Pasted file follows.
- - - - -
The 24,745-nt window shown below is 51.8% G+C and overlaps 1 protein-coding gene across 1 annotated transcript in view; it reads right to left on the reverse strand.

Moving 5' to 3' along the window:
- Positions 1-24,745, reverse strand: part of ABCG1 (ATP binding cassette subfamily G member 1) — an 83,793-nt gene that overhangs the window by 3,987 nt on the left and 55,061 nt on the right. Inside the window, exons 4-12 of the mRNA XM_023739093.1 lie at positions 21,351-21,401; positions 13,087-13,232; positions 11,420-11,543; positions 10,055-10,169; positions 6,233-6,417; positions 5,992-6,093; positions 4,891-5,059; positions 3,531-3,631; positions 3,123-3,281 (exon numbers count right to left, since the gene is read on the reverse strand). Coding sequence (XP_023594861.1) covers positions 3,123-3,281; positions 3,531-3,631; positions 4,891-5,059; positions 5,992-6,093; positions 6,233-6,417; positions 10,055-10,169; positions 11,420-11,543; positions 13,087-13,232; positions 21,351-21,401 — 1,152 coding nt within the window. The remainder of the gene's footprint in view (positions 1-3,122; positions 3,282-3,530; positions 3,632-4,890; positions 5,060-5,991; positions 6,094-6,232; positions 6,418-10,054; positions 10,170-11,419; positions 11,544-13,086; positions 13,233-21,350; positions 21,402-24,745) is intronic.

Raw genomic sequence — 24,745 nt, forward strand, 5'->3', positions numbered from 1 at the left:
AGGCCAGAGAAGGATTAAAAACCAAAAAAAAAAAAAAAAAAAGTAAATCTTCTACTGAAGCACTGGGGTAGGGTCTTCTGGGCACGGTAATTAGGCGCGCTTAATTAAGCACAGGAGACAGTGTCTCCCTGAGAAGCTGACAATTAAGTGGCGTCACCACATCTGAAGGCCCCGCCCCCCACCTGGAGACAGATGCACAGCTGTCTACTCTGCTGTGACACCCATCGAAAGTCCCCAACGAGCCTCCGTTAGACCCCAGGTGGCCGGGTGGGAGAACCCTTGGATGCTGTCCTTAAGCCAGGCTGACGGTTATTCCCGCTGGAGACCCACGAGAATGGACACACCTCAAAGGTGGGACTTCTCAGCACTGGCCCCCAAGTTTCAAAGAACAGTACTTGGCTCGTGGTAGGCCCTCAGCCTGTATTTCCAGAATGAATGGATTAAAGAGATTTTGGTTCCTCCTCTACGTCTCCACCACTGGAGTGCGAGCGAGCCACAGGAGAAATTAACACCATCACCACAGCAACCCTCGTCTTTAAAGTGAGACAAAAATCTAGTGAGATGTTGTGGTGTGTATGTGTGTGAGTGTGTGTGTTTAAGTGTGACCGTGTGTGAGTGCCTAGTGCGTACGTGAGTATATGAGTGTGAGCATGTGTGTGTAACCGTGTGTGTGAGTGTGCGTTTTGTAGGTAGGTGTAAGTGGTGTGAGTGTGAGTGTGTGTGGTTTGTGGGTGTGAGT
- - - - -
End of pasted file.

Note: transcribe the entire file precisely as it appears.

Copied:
The 24,745-nt window shown below is 51.8% G+C and overlaps 1 protein-coding gene across 1 annotated transcript in view; it reads right to left on the reverse strand.

Moving 5' to 3' along the window:
- Positions 1-24,745, reverse strand: part of ABCG1 (ATP binding cassette subfamily G member 1) — an 83,793-nt gene that overhangs the window by 3,987 nt on the left and 55,061 nt on the right. Inside the window, exons 4-12 of the mRNA XM_023739093.1 lie at positions 21,351-21,401; positions 13,087-13,232; positions 11,420-11,543; positions 10,055-10,169; positions 6,233-6,417; positions 5,992-6,093; positions 4,891-5,059; positions 3,531-3,631; positions 3,123-3,281 (exon numbers count right to left, since the gene is read on the reverse strand). Coding sequence (XP_023594861.1) covers positions 3,123-3,281; positions 3,531-3,631; positions 4,891-5,059; positions 5,992-6,093; positions 6,233-6,417; positions 10,055-10,169; positions 11,420-11,543; positions 13,087-13,232; positions 21,351-21,401 — 1,152 coding nt within the window. The remainder of the gene's footprint in view (positions 1-3,122; positions 3,282-3,530; positions 3,632-4,890; positions 5,060-5,991; positions 6,094-6,232; positions 6,418-10,054; positions 10,170-11,419; positions 11,544-13,086; positions 13,233-21,350; positions 21,402-24,745) is intronic.

Raw genomic sequence — 24,745 nt, forward strand, 5'->3', positions numbered from 1 at the left:
AGGCCAGAGAAGGATTAAAAACCAAAAAAAAAAAAAAAAAAAGTAAATCTTCTACTGAAGCACTGGGGTAGGGTCTTCTGGGCACGGTAATTAGGCGCGCTTAATTAAGCACAGGAGACAGTGTCTCCCTGAGAAGCTGACAATTAAGTGGCGTCACCACATCTGAAGGCCCCGCCCCCCACCTGGAGACAGATGCACAGCTGTCTACTCTGCTGTGACACCCATCGAAAGTCCCCAACGAGCCTCCGTTAGACCCCAGGTGGCCGGGTGGGAGAACCCTTGGATGCTGTCCTTAAGCCAGGCTGACGGTTATTCCCGCTGGAGACCCACGAGAATGGACACACCTCAAAGGTGGGACTTCTCAGCACTGGCCCCCAAGTTTCAAAGAACAGTACTTGGCTCGTGGTAGGCCCTCAGCCTGTATTTCCAGAATGAATGGATTAAAGAGATTTTGGTTCCTCCTCTACGTCTCCACCACTGGAGTGCGAGCGAGCCACAGGAGAAATTAACACCATCACCACAGCAACCCTCGTCTTTAAAGTGAGACAAAAATCTAGTGAGATGTTGTGGTGTGTATGTGTGTGAGTGTGTGTGTTTAAGTGTGACCGTGTGTGAGTGCCTAGTGCGTACGTGAGTATATGAGTGTGAGCATGTGTGTGTAACCGTGTGTGTGAGTGTGCGTTTTGTAGGTAGGTGTAAGTGGTGTGAGTGTGAGTGTGTGTGGTTTGTGGGTGTGAGT